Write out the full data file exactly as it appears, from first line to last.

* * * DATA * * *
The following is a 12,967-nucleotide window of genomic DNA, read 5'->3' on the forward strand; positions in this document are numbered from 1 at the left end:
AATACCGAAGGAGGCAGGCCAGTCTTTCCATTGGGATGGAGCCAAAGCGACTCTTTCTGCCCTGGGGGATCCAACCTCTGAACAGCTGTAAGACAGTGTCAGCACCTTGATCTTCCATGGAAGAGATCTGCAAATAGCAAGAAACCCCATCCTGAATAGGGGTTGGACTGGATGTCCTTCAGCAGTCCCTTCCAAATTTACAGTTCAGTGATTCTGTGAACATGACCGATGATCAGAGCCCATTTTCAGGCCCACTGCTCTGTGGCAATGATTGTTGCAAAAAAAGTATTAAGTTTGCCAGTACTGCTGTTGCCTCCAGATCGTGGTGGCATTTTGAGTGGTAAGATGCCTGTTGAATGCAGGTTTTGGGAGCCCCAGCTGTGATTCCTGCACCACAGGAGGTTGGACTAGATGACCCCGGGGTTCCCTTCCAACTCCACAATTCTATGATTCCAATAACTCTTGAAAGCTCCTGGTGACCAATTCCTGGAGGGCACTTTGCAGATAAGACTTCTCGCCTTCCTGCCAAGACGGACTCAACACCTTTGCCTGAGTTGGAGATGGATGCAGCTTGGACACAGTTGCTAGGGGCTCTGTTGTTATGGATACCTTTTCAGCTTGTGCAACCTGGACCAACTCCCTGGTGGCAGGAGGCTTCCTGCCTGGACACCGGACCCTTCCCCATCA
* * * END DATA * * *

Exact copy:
The following is a 12,967-nucleotide window of genomic DNA, read 5'->3' on the forward strand; positions in this document are numbered from 1 at the left end:
AATACCGAAGGAGGCAGGCCAGTCTTTCCATTGGGATGGAGCCAAAGCGACTCTTTCTGCCCTGGGGGATCCAACCTCTGAACAGCTGTAAGACAGTGTCAGCACCTTGATCTTCCATGGAAGAGATCTGCAAATAGCAAGAAACCCCATCCTGAATAGGGGTTGGACTGGATGTCCTTCAGCAGTCCCTTCCAAATTTACAGTTCAGTGATTCTGTGAACATGACCGATGATCAGAGCCCATTTTCAGGCCCACTGCTCTGTGGCAATGATTGTTGCAAAAAAAGTATTAAGTTTGCCAGTACTGCTGTTGCCTCCAGATCGTGGTGGCATTTTGAGTGGTAAGATGCCTGTTGAATGCAGGTTTTGGGAGCCCCAGCTGTGATTCCTGCACCACAGGAGGTTGGACTAGATGACCCCGGGGTTCCCTTCCAACTCCACAATTCTATGATTCCAATAACTCTTGAAAGCTCCTGGTGACCAATTCCTGGAGGGCACTTTGCAGATAAGACTTCTCGCCTTCCTGCCAAGACGGACTCAACACCTTTGCCTGAGTTGGAGATGGATGCAGCTTGGACACAGTTGCTAGGGGCTCTGTTGTTATGGATACCTTTTCAGCTTGTGCAACCTGGACCAACTCCCTGGTGGCAGGAGGCTTCCTGCCTGGACACCGGACCCTTCCCCATCA